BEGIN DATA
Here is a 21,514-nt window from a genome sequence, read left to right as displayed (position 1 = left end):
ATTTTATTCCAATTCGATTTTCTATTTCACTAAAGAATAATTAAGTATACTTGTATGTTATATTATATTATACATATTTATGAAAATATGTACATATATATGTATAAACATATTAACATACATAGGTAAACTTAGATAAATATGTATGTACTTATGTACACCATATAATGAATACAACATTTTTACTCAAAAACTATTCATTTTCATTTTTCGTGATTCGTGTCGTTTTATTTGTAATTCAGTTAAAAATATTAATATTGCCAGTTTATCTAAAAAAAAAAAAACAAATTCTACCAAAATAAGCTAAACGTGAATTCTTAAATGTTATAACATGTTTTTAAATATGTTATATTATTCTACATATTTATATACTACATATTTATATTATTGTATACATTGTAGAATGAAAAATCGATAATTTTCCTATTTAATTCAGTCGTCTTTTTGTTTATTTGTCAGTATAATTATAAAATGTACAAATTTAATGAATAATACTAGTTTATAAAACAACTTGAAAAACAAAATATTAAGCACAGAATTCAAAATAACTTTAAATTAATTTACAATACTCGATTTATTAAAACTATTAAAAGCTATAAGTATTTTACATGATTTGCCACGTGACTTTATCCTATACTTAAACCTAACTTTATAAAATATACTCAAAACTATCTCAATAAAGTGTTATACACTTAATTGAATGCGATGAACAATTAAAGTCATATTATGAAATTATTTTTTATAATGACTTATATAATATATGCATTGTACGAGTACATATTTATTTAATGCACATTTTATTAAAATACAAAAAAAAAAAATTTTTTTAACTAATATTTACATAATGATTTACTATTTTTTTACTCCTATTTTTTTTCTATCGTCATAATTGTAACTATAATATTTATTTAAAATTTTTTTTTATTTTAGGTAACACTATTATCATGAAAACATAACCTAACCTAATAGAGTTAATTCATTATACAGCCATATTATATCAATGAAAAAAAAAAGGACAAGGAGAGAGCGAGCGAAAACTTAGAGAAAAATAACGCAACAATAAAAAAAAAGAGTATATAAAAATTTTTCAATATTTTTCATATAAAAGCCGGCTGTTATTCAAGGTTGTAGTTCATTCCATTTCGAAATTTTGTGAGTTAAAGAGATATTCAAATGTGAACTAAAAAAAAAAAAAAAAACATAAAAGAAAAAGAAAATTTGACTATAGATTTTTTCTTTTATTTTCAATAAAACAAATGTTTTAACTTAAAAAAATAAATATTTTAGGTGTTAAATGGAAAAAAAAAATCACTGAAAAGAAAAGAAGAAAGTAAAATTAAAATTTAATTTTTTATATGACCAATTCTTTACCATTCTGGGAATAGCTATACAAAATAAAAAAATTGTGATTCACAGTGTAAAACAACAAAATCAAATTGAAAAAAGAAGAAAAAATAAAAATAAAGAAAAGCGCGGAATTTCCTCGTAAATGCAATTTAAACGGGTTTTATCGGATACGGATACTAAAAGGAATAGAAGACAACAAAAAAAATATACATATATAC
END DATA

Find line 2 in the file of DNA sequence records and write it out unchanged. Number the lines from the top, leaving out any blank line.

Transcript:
ATTTTATTCCAATTCGATTTTCTATTTCACTAAAGAATAATTAAGTATACTTGTATGTTATATTATATTATACATATTTATGAAAATATGTACATATATATGTATAAACATATTAACATACATAGGTAAACTTAGATAAATATGTATGTACTTATGTACACCATATAATGAATACAACATTTTTACTCAAAAACTATTCATTTTCATTTTTCGTGATTCGTGTCGTTTTATTTGTAATTCAGTTAAAAATATTAATATTGCCAGTTTATCTAAAAAAAAAAAAACAAATTCTACCAAAATAAGCTAAACGTGAATTCTTAAATGTTATAACATGTTTTTAAATATGTTATATTATTCTACATATTTATATACTACATATTTATATTATTGTATACATTGTAGAATGAAAAATCGATAATTTTCCTATTTAATTCAGTCGTCTTTTTGTTTATTTGTCAGTATAATTATAAAATGTACAAATTTAATGAATAATACTAGTTTATAAAACAACTTGAAAAACAAAATATTAAGCACAGAATTCAAAATAACTTTAAATTAATTTACAATACTCGATTTATTAAAACTATTAAAAGCTATAAGTATTTTACATGATTTGCCACGTGACTTTATCCTATACTTAAACCTAACTTTATAAAATATACTCAAAACTATCTCAATAAAGTGTTATACACTTAATTGAATGCGATGAACAATTAAAGTCATATTATGAAATTATTTTTTATAATGACTTATATAATATATGCATTGTACGAGTACATATTTATTTAATGCACATTTTATTAAAATACAAAAAAAAAAAATTTTTTTAACTAATATTTACATAATGATTTACTATTTTTTTACTCCTATTTTTTTTCTATCGTCATAATTGTAACTATAATATTTATTTAAAATTTTTTTTTATTTTAGGTAACACTATTATCATGAAAACATAACCTAACCTAATAGAGTTAATTCATTATACAGCCATATTATATCAATGAAAAAAAAAAGGACAAGGAGAGAGCGAGCGAAAACTTAGAGAAAAATAACGCAACAATAAAAAAAAAGAGTATATAAAAATTTTTCAATATTTTTCATATAAAAGCCGGCTGTTATTCAAGGTTGTAGTTCATTCCATTTCGAAATTTTGTGAGTTAAAGAGATATTCAAATGTGAACTAAAAAAAAAAAAAAAAACATAAAAGAAAAAGAAAATTTGACTATAGATTTTTTCTTTTATTTTCAATAAAACAAATGTTTTAACTTAAAAAAATAAATATTTTAGGTGTTAAATGGAAAAAAAAAATCACTGAAAAGAAAAGAAGAAAGTAAAATTAAAATTTAATTTTTTATATGACCAATTCTTTACCATTCTGGGAATAGCTATACAAAATAAAAAAATTGTGATTCACAGTGTAAAACAACAAAATCAAATTGAAAAAAGAAGAAAAAATAAAAATAAAGAAAAGCGCGGAATTTCCTCGTAAATGCAATTTAAACGGGTTTTATCGGATACGGATACTAAAAGGAATAGAAGACAACAAAAAAAATATACATATATAC